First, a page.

Very good practice was noted during the teaching of Mathematics. Lessons in all classrooms are highly structured taking due account of the multi-class context, including the use of very effective team-teaching approaches. Concepts are explained clearly and pupils engage in appropriate tasks. It is recommended that supplementary activities and games are prepared to allow for the consolidation of content. There is an emphasis on the development of mathematical language, on problem solving and on mental mathematics in all classrooms. It is recommended that there should be an even greater emphasis on developing oral problems further throughout the school. The use of pair work and group work would facilitate this. Written work is monitored carefully. Mathematics tables are well taught. Classroom interaction is very good and pupils participate and respond in the lessons. However, it is recommended that all teachers plan for linkage across the strands of the mathematics curriculum and develop maths trails for each classroom. Focused work on estimation, problem solving, use of the environment and information and communications technology (ICT) should enhance the pupils’ overall attainment in the subject.

 

3.3 History

History is taught competently in the school. There is very effective use of story to stimulate interest. There is an appropriate emphasis on the development of the learner’s skills as a historian. Timelines, pictures, photographs and drama are all used very effectively in the teaching of History. Prior to the evaluation, the senior pupils had undertaken a commendable local studies project using ICT, interviews and reference books. A trip to the local graveyard and a talk given by a local historian had clearly enhanced their learning. The pupils presented the project in groups during the evaluation and displayed very good knowledge of the content. It is recommended that the pupils are given further opportunities to engage in such projects so as to develop their competence and confidence in presentation skills. The school celebrated its Golden Jubilee in 2001 and the committee published a comprehensive booklet on the history of the school. This useful historical document was used as a valuable resource during another project undertaken very effectively by the senior pupils on schools in the area. The quality of teaching and learning in History is very good.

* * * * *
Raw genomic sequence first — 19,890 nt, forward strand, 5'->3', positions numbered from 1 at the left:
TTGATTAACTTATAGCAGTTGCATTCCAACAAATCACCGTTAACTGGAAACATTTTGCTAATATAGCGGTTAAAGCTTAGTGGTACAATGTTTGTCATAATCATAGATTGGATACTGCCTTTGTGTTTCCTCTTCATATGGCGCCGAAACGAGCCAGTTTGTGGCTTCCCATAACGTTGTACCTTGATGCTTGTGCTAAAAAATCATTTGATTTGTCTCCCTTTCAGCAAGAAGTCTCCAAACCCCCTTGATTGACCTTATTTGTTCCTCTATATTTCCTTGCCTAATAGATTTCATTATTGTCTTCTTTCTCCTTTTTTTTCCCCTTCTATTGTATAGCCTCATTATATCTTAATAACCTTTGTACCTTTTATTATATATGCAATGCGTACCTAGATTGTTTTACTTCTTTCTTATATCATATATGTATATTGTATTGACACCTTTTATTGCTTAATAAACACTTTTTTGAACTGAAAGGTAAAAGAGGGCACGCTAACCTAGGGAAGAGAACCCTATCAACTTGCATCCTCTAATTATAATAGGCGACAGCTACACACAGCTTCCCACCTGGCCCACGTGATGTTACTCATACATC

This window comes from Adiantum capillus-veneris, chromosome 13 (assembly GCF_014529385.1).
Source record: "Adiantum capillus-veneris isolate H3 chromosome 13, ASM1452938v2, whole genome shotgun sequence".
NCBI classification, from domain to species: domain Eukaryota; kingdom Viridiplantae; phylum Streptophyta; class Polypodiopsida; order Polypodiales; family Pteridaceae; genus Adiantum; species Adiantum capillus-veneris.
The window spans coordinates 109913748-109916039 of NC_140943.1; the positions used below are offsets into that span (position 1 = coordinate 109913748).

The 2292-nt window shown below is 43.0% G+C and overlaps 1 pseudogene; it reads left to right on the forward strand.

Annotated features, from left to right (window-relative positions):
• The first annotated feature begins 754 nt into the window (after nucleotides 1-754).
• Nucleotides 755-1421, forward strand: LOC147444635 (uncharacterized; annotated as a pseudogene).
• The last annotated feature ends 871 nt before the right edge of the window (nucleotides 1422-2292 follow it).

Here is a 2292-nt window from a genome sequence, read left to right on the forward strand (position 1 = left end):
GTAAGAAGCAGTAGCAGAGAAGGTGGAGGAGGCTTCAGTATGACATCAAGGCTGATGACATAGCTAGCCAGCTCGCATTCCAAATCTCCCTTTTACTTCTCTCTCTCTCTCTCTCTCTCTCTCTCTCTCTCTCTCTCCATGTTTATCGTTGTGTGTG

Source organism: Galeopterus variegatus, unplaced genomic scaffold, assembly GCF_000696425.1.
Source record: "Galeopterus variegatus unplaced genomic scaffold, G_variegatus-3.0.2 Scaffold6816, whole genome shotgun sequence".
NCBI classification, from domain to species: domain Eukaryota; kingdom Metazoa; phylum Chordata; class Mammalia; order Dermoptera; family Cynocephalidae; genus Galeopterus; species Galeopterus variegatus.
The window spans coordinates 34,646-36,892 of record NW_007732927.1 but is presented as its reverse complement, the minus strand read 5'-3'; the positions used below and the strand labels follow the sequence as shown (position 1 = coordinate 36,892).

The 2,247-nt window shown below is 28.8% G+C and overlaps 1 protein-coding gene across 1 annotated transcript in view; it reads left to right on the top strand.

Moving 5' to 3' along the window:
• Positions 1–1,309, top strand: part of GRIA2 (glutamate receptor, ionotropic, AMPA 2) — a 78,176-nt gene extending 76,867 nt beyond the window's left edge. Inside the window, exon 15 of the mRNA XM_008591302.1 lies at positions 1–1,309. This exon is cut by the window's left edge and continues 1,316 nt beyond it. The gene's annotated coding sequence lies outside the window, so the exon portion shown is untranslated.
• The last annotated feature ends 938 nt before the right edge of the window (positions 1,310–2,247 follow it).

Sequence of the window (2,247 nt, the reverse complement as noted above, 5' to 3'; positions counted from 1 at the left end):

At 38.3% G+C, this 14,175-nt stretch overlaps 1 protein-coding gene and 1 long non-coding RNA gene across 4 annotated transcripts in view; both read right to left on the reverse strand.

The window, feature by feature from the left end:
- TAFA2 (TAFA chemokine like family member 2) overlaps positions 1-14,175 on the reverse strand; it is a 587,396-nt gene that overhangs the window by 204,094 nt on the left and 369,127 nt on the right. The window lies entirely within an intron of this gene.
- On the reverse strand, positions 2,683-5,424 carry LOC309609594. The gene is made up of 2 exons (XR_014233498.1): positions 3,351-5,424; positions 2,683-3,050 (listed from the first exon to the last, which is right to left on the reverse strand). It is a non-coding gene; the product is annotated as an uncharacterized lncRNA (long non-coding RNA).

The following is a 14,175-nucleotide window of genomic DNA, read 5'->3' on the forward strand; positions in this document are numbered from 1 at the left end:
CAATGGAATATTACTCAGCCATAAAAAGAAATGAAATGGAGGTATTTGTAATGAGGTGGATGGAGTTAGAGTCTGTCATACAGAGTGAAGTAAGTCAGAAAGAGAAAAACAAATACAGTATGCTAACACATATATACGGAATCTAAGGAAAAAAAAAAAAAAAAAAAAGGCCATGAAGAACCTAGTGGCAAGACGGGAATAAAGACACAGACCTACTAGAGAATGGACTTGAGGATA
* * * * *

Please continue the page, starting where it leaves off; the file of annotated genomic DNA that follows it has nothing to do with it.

3.4 Assessment

Pupils’ daily work is monitored through the correction of copies, workbooks and homework. Teacher observation, oral questioning, spelling tests, table tests, written tasks and checklists are also used frequently by the staff. The quality of record keeping is very good. The range of diagnostic assessments in use in the school is very good. The Sigma-T, Drumcondra Reading Test and the Micra-T are used to assess English reading and Mathematics. Teachers give constructive feedback to pupils about the quality of their written work. Pupils’ progress in reading is recorded systematically. Progress records are sent to parents on an annual basis and parent-teacher meetings take place once a year.

 

 

4.     Quality of support for pupils

 

4.1 Pupils with special educational needs

A collaborative approach to the provision of support for pupils is in evidence in the school. Both the principal and another class teacher are qualified learning support teachers. The teacher who currently provides learning support is presently undertaking a course in special education. The quality of the pupil profiles and the planning templates is commendable. These were devised by the school’s previous support personnel.

 

For pupils with special educational needs, the quality of teaching and learning is very good. Provision is co-ordinated making best use of material and personnel resources. The dedicated special needs assistant works collaboratively with the staff. There was evidence during the evaluation that the staged approach is operating effectively in the school. A variety of resources is used appropriately and the support teacher plans according to the objectives of the curriculum. Supplementary teaching is provided through highly structured in-class support and well planned withdrawal sessions. A wide variety of diagnostic tests is used to assess pupils’ progress. The Middle Infant Screening Test (MIST) is used to identify pupils’ needs at an early age. The teacher interacts with the pupils in a supportive manner. They are making progress in accordance with their abilities.

 

4.2 Other supports for pupils: disadvantaged, minority and other groups

The school does not receive any additional resources to promote educational inclusion and, at present, there are no pupils from minority groups attending. The open and inclusive climate in the school ensures that individual pupils are supported appropriately and sensitively. 

 

 

5.     Conclusion

 

The school has strengths in the following areas:

 

 

The following key recommendations are made in order to further improve the quality of education provided by the school:

 

 

 

Post-evaluation meetings were held with the staff and the board of management where the draft findings and recommendations of the evaluation were presented and discussed.

 

 

 

 

Published March 2009

 

 

 

 

Appendix

 

School response to the report

 

Submitted by the Board of Management

 

 

 

 

Area 1:  Observations on the content of the inspection report

 

The BOM of St. Lassara’s N.S. wishes to thank the Inspectorate for the recent Whole School Evaluation and Report on the teaching and learning in our school.

We acknowledge the Inspector for the professional, courteous and positive manner in which the WSE was conducted. The BOM appreciate the many positive comments made about characteristics in our school community.

We welcome these findings as an affirmation of the work and dedication of the whole school community. The BOM also thank the principal and staff of the school for their hard work and dedication.

.

 

 

Area 2:   Follow-up actions planned or undertaken since the completion of the   inspection activity to implement the findings and recommendations of the inspection

 

The following work has been undertaken in the school since the WSE:

 

A School Development Planning Day was held with the focus on the development of Oral Language throughout the school. A 3 year Plan and Action Plans for the development of Oral Language have been put in place.

 

In-class support from PPDS has been organised and used for further development of Oral Language and Oral Maths activities.

 

Maths trails and the development of same are a priority for planning for the next school year 2009-2010. Staff are collecting resources in this area at present.